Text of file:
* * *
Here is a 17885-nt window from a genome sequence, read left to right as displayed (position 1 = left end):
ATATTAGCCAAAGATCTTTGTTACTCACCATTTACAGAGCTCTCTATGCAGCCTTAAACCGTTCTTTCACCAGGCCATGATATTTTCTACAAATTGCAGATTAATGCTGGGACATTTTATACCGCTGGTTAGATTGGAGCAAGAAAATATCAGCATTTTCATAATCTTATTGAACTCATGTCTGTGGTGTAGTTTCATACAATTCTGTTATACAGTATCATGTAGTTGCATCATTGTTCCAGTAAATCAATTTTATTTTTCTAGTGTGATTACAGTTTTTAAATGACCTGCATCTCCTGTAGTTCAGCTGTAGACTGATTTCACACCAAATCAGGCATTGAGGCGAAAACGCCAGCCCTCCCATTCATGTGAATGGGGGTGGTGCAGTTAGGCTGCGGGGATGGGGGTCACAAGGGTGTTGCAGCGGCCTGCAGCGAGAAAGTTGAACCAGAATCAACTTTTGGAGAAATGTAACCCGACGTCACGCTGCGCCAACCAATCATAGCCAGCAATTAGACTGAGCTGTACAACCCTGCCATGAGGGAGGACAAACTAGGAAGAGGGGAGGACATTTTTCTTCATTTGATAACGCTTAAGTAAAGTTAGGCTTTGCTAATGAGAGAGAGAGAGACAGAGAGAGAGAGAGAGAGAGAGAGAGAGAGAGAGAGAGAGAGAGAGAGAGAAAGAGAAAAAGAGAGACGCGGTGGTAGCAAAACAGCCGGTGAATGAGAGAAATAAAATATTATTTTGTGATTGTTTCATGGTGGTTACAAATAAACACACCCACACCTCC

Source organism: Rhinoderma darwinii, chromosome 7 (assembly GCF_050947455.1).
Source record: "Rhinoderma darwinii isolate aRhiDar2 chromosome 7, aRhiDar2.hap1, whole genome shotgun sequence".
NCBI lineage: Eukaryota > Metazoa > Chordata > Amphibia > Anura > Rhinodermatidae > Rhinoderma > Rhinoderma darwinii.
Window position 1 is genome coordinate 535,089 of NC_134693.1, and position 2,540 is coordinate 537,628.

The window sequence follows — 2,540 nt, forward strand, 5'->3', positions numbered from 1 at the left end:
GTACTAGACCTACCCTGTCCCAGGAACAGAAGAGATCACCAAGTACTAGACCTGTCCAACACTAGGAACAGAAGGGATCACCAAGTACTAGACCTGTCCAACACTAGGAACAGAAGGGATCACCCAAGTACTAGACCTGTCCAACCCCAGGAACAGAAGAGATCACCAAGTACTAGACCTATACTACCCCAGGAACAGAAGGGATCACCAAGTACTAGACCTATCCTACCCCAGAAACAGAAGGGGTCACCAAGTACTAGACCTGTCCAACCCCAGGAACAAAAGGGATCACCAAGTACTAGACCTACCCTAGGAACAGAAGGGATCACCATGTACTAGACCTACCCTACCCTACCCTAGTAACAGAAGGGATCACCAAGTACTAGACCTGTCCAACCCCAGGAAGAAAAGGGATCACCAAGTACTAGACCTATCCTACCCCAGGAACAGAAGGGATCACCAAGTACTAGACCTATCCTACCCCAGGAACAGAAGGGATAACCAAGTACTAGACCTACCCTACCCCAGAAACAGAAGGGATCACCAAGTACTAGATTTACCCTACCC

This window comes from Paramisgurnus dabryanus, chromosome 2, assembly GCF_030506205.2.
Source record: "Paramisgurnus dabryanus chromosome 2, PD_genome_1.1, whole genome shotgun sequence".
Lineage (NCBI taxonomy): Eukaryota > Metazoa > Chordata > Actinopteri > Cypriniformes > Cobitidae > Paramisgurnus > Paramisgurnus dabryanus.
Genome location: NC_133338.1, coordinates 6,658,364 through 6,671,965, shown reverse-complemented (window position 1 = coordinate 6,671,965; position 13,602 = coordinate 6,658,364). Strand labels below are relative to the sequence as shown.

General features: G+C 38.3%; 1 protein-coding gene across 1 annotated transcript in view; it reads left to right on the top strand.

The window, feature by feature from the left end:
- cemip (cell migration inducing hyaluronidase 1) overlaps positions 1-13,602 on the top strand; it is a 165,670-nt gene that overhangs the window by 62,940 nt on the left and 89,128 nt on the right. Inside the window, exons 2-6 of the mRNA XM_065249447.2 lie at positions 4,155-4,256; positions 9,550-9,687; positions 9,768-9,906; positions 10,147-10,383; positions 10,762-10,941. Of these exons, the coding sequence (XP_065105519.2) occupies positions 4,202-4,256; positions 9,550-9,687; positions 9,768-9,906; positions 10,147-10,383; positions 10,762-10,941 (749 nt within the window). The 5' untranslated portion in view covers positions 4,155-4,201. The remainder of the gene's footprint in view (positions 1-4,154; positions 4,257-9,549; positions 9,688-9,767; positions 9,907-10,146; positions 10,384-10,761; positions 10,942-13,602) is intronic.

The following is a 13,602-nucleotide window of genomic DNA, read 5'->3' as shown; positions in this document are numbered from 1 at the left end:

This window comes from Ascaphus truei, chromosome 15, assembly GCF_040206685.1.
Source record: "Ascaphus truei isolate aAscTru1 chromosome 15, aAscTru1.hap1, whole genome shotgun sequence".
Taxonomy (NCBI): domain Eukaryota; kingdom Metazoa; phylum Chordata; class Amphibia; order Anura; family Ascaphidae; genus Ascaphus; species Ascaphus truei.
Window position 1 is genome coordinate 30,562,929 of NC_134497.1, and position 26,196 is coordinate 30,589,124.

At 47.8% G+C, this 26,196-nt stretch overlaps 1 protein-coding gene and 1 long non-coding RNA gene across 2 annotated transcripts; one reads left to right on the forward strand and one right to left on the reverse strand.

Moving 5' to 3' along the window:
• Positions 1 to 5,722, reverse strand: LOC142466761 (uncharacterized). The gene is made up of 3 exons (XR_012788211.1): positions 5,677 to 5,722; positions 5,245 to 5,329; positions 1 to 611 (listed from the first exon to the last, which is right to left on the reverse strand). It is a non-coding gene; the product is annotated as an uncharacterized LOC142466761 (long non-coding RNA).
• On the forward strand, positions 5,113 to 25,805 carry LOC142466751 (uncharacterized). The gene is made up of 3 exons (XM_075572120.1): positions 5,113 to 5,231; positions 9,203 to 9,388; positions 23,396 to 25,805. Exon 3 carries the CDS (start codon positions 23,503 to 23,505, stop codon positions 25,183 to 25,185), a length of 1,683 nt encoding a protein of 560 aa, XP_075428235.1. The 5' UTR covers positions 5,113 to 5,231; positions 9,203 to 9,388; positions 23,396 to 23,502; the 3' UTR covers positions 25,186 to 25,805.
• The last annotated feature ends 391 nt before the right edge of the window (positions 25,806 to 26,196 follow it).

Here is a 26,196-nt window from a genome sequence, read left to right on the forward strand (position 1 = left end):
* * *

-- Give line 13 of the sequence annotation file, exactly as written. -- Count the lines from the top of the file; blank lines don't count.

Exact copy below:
General features: G+C 38.3%; 1 protein-coding gene across 1 annotated transcript in view; it reads left to right on the top strand.